Arizona: Grand Canyon South Rim for Families

This post is part of our 8-Day SW National Park Road Trip with a Toddler series. The Introduction, route map, and itinerary can be found here

 

Grand Canyon with Kids-0975

The wonders of the Grand Canyon cannot be adequately represented in symbols of speech, nor by speech itself. The resources of the graphic art are taxed beyond their powers in attempting to portray its features. Language and illustration combined must fail.

John Wesley Powell

The Grand Canyon is a sight to behold. They say most visitors arrive at the rim and simply stop and stare; the depth and widths of the canyon so vast they strike the viewer momentarily mute upon first glimpse. The Grand Canyon is truly a spectacular marvel.

Before departing for a trip to the canyon, a traveller must first decide if they’re going to delve into the depths of the valley. The most commonly hiked path, Bright Angel Trail, descends 4,380 feet down to the Colorado River over ten miles before ending at Phantom Ranch. Visitors can also take a mule, should they not be up for a serious trek.  This article does not explore these options, instead focusing on rim hikes and activities south of the canyon, which are preferable for families with small children or those with hiking limitations. Or those simply not wanting a strenuous trek! No judgement here.

Day 1

Having flown into Las Vegas, Phoenix, or Flagstaff, stop in at a grocery store and pick up picnic supplies for the day. There are numerous roadside pull-outs that are perfect for picnicking. Visitors coming from Las Vegas might like to include side trips to Hoover Dam, or the ‘ghost’ towns of Chloride and Oatman. A parade was streaming through Chloride when we visited and Oatman is known for its staged gunfights and inquisitive burros. Those seeking the outdoors might venture out to Gold Strike Hot Springs, also off of Route 93 in Arizona.

After lunch, stop in at Bearizona in Williams (AZ), a drive-through wildlife park which features native flora and fauna from around the region.  After the car tour, park and head into the more zoo-like portion, which includes a petting farm and birds of prey daily show.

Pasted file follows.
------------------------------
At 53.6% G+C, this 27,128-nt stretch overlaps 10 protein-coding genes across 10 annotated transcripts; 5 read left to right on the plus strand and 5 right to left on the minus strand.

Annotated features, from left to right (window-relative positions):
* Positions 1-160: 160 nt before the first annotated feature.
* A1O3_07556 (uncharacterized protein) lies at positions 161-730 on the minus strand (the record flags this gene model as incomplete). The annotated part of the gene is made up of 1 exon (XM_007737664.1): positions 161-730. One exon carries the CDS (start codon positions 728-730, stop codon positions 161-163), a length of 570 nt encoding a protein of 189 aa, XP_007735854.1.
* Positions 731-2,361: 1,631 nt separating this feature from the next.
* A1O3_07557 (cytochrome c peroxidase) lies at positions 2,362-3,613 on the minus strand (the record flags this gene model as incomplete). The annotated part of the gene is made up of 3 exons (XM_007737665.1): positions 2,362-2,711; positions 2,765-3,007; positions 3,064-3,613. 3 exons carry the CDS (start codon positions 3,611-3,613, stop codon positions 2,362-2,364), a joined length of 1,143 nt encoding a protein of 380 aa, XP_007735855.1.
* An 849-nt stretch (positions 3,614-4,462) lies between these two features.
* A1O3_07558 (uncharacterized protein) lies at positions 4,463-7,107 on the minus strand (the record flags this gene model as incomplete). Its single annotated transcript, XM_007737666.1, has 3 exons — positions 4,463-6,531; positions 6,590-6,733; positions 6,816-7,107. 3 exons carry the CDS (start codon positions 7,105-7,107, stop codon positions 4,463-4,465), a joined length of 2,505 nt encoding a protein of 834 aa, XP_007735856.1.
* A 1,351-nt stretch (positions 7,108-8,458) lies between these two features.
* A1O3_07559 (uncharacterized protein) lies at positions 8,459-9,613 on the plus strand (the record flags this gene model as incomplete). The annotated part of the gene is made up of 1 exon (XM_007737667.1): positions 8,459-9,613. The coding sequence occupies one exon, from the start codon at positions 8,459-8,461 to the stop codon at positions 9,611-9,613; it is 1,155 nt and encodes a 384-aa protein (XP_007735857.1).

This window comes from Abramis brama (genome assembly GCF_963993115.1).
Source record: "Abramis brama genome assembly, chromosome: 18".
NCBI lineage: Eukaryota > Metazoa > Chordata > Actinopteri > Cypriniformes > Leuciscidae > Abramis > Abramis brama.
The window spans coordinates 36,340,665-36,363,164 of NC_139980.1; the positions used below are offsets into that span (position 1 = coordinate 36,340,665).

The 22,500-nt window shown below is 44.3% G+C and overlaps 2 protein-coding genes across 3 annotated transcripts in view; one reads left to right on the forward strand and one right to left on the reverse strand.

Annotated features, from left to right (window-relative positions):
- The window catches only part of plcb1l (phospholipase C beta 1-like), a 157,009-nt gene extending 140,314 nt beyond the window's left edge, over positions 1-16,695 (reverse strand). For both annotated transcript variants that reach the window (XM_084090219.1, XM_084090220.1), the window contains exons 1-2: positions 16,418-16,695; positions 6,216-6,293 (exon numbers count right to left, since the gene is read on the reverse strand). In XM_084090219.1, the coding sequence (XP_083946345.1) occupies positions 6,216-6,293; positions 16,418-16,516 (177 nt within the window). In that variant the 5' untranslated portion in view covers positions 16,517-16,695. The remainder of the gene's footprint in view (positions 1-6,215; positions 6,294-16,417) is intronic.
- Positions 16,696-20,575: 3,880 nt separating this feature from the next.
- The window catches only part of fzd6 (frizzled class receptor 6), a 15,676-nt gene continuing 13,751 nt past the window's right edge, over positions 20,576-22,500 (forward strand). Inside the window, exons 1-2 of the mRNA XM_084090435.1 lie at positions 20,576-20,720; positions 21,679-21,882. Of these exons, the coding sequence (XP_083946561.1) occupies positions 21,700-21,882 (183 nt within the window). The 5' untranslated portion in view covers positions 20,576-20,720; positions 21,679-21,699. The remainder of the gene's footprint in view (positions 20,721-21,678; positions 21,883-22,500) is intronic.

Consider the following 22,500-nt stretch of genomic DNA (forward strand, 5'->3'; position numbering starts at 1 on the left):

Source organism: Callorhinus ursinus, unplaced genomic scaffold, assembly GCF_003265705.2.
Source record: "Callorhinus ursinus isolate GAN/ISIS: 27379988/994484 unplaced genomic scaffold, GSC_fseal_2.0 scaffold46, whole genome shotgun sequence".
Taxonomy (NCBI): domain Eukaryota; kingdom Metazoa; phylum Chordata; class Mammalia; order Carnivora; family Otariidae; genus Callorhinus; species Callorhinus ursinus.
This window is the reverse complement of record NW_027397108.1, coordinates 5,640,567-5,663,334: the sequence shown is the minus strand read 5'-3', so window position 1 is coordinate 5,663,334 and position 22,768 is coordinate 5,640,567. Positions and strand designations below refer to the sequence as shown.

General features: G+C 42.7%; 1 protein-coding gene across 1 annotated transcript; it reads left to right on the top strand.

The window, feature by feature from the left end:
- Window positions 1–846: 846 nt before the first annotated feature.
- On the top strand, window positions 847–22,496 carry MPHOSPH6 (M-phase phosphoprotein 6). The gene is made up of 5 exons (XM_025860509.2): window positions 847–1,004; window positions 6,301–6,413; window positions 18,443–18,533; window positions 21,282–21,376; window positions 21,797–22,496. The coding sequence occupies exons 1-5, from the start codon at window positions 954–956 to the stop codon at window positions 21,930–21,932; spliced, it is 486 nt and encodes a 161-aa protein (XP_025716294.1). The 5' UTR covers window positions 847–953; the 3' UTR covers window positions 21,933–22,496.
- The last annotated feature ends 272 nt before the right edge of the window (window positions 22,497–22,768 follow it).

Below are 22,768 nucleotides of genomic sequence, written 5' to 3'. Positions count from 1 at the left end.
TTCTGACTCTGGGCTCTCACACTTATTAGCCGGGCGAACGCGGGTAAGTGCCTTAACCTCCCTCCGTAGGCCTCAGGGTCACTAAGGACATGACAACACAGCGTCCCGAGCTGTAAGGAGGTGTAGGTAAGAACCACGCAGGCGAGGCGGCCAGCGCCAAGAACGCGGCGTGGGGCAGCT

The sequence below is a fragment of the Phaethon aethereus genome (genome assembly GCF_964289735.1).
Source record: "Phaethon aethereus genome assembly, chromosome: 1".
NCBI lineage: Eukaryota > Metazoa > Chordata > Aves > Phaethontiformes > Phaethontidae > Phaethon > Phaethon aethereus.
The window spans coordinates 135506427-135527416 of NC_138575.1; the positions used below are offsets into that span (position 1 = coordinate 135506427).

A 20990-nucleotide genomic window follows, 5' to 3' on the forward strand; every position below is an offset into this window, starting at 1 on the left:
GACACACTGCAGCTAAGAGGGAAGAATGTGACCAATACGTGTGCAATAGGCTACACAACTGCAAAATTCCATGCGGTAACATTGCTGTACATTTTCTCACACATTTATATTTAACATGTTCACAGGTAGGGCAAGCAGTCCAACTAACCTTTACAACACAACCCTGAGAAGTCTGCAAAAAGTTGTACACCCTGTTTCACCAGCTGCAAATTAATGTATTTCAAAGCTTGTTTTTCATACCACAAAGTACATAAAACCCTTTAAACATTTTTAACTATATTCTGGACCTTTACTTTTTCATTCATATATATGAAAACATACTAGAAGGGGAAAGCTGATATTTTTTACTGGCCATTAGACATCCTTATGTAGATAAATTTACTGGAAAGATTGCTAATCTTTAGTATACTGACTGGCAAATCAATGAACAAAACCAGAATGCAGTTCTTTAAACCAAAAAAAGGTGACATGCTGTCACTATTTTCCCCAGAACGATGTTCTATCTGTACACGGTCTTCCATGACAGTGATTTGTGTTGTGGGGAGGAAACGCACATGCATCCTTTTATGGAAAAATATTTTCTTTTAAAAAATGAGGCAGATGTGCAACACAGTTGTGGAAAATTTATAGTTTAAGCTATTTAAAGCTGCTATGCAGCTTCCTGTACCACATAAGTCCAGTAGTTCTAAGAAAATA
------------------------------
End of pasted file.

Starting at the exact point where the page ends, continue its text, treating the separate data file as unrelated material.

Head north towards the Grand Canyon on Route 180, stopping for dinner and gas in Tusayan.  The park entrance is immediately north of the town and the check-in center for your accommodations at Yavapai Lodge is clearly marked. This hotel is excellent for families due to its pull-in parking immediately adjacent to the room and small, one-story accommodations. The buildings are typical 1970s era cinderblock but have been nicely updated inside. Several dining options are available throughout the park.

Day 2

Time to see the canyon! Hop on the free tram to the Grand Canyon Visitor Center at Mather Point. There are several hiking options available for families, including the aforementioned Bright Angel Trail. For those preferring a vastly less arduous hike, we recommend hopping on the Hermit’s Rest shuttle (red line), getting off at any of the stops, and then simply walking back to Bright Angel Lodge along the Rim Trail. Hiking from the mid-route stop of Mojave Point is approximately three miles, one way. If you visit the park from November 30 to March 1, you are allowed to take your vehicle on the Hermit’s Rest road, which we highly recommend. Pack a picnic lunch and find a quiet spot to take in the view. From Mojave Point, the muddy Colorado River can be seen far below. On particularly quiet days, the distant roar of the rapids can also be heard.

A note about the rim trail: This trail has both paved and unpaved portions. Consult the visitor’s map that you are given upon entrancing the park. Families with children should be especially cautious as the trail is only enclosed by handrails at the viewpoints, all other portions are un-secured and run directly along the canyon rim. Dangers from falls are very real. Know yourself and your children. The author and her family chose to have their children ride in backpacks during this hike. Their three-year old son did some hiking by himself but was tethered via a harness to the author’s husband. It garnered a few funny looks from other hikers but in the end we felt it afforded him more freedom since we weren’t calling him back every few feet.

Following the hike, drive east to Desert View Watchtower. The climb to the top is fun for the little ones (although not for the height-adverse) and the views are spectacular.

 


 

Resources

Tips:
Danger from falling. Know your child! Click here for child carrier product reviews. (coming soon)

Costs:
Grand Canyon National Park: A 7-day pass is available for $25/vehicle at the entrance gate. An $80 unlimited annual pass might be financially feasible if you plan on visiting multiple parks.

Stay:
Yavapai Lodge, Grand Canyon Village,  From $149/night.

Activities:
Gold Strike Hot Springs. A strenuous 6.5 mile round trip hike down canyons and washes to a small hot springs near the Colorado River. This should be a coo-weather only hike as summer temperatures are unrelentingly furnace-like. free.
Town of Chloride, Arizona
Town of Oatman, Airzona
Bearizona. Drive through wild-life park. 30 minutes west of Flagstaff on Highway 40. $$ 

 


 

Catch the Rest of the Southwest Adventure with Terra Trekkers:

Arizona: Grand Canyon South Rim for Families
Arizona: Lower Antelope Canyon and Horseshoe Bend with Children

Utah: Bryce Canyon National Park with Kids
Utah: Zion National Park in Two Days

How to Hike Zion’s Narrows with Children

 

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